While the general election is the most accessible and available race, it's not the only important race this November. In fact, your donation or phone calls could move the needle significantly in smaller elections, races that determine most of the policy in communities that will never get attention from a president.
Choose an election that you're interested in to read more about the stakes; you'll see that the impact is higher than you thought for a "local" race. Then, learn how to begin lending your voice.
There are many levels of our government. Statehouse, state senate, and governors make up the state legislature, the body that makes laws for their state. Those laws are protected under "state's rights." If a party wins a majority in the state legislative chambers, that party can redraw the district maps that determine who votes in what district, and who represents those districts in their state and in D.C. This is called gerrymandering, and Republicans used it heavily to their advantage in 2010, drawing maps around certain neighborhoods and homes to lock in victories for the next decade. The maps will be drawn again in 2020, and it is imperative that Democratic leadership be elected at all levels. In other words, the presidency is not enough.
Your donation of time, money, and enthusiasm can go a long way, but only if you use it smartly.
Think of it like the stock market. If you have $20 to spend on company stock and use it all at Apple, the return is going to be very small. However, if you invest that $20 in a smaller company, you could buy multiple shares, and have a larger impact on that company's progress, and greater returns. More bang for your buck.
Elections are the same way. Your time and effort are well spent in small races that you can really affect, changing the makeup of state chambers that write laws and ensure fair voting practices. We will help you identify those races.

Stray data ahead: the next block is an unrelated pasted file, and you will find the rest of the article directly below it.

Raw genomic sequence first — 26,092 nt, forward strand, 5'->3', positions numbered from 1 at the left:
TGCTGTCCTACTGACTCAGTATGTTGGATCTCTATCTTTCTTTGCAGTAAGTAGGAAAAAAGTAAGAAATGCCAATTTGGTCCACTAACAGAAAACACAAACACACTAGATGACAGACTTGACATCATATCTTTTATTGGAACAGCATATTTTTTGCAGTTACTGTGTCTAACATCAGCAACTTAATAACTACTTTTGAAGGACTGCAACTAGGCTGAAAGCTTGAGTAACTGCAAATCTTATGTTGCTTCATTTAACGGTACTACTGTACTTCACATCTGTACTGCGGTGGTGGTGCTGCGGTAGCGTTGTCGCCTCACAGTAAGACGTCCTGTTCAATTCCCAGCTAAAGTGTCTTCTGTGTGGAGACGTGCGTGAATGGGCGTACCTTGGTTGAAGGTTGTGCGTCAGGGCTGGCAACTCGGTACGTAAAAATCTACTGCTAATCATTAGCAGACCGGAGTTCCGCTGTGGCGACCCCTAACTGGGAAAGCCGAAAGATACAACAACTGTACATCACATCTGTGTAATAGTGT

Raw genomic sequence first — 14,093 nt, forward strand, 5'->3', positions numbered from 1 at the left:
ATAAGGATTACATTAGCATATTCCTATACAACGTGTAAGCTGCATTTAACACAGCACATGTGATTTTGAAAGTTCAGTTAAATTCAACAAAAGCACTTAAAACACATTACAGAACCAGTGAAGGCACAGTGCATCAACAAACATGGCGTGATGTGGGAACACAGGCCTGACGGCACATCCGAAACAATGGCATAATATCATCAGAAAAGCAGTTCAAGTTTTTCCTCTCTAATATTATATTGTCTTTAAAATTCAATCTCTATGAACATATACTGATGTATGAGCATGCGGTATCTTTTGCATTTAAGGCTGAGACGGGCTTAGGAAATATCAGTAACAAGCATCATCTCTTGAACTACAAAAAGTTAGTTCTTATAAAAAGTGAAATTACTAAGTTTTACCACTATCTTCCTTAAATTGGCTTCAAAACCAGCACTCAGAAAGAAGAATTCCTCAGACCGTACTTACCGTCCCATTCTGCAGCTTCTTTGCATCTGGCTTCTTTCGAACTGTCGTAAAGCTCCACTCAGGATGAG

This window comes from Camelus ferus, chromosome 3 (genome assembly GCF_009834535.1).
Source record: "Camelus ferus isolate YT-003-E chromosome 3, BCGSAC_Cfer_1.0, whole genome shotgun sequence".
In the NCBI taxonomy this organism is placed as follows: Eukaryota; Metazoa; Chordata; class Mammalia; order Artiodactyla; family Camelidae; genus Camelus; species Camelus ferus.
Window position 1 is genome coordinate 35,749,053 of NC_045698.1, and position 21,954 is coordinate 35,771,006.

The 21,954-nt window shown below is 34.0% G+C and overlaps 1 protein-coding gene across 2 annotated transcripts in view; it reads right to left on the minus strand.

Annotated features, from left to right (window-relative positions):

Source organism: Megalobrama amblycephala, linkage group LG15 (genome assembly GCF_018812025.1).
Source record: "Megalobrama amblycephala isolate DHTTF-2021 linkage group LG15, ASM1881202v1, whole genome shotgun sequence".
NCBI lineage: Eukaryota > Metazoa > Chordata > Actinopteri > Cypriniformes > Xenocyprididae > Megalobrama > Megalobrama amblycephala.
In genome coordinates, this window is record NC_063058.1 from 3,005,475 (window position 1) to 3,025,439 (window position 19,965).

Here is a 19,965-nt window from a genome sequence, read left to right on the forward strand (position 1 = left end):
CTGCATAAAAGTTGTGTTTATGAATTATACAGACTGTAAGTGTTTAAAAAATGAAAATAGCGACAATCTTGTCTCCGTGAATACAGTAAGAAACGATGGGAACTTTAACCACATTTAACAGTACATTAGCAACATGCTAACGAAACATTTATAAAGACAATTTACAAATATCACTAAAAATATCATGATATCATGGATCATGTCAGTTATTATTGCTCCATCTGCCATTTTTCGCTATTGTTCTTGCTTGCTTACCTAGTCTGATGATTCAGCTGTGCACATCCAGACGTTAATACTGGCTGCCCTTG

Terms to Know
Incumbent: The person who currently holds the office
Unopposed: This means that the candidate ran without an opponent in that year, and was elected without a meaningful election.
"D+1" or "R+3": Refers to the margin of victory. "D+2" means the Democrat won by 2%, "R+5" means the Republican won by 5%, etc.
The Effects of Gerrymandering
This is a graph that shows each district in the Wisconsin state legislature, and how they voted in 2018. Nearly every close race falls to Republicans,
because the Democratic districts are cracked apart, with their voters sprinkled into red districts that stay red comfortably.
Remember, Democrats cast 190,000 more votes than Republicans. Democrats won the state by 9 points...
Now look at the map again.
What is Gerrymandering?
In 2018, Wisconsin Democrats won 190,000 more votes than Republicans, but Republicans won over 60% of the House seats. Why?
Every 10 years, with the information from the census, parties with the majority in their state legislature (state houses, state senates, and governors) redraw the legislative maps in their favor. They did this in two ways: cracking and packing.